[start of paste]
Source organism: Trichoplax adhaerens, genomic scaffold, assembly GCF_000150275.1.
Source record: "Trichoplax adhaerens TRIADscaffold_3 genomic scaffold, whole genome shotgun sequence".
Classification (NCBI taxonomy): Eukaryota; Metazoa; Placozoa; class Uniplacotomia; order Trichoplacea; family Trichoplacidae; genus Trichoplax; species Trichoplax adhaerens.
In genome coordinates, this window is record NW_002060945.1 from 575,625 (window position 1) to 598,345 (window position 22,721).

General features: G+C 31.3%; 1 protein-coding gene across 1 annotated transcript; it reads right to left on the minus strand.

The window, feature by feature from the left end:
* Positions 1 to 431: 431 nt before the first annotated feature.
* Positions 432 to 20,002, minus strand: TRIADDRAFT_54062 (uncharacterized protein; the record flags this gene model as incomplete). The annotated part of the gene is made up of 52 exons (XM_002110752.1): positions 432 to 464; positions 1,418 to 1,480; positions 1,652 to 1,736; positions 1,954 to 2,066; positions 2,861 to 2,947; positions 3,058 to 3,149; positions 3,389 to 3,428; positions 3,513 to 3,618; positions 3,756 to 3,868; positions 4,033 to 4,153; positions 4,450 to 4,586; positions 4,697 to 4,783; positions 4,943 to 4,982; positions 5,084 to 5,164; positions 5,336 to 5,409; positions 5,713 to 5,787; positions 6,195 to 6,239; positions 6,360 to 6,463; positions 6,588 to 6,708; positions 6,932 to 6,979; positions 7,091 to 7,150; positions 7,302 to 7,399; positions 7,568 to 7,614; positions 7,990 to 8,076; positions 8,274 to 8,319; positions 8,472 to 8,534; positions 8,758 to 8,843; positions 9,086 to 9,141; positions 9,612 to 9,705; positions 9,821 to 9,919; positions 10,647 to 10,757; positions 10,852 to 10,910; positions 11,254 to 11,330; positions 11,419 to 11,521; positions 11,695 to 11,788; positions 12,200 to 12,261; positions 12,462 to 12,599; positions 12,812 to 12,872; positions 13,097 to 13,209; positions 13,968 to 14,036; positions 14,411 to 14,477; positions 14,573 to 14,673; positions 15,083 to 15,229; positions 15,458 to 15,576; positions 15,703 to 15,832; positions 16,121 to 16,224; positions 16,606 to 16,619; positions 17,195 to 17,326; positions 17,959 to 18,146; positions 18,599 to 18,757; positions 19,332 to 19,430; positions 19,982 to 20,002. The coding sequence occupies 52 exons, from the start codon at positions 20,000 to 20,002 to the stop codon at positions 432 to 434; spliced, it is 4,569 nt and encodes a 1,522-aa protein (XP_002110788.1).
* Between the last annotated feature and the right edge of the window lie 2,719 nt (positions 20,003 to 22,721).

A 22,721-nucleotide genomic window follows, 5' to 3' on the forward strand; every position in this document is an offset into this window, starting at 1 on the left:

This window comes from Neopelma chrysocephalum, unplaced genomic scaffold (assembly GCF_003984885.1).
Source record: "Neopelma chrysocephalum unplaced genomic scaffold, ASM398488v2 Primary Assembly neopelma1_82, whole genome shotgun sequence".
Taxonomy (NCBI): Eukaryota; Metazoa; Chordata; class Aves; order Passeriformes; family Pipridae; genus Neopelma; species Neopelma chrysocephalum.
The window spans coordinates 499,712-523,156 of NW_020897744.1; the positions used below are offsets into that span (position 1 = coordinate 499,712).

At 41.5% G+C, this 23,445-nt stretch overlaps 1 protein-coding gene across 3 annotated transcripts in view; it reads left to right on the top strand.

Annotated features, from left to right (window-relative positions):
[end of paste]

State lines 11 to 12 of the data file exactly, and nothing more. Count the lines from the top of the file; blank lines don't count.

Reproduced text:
This window comes from Neopelma chrysocephalum, unplaced genomic scaffold (assembly GCF_003984885.1).
Source record: "Neopelma chrysocephalum unplaced genomic scaffold, ASM398488v2 Primary Assembly neopelma1_82, whole genome shotgun sequence".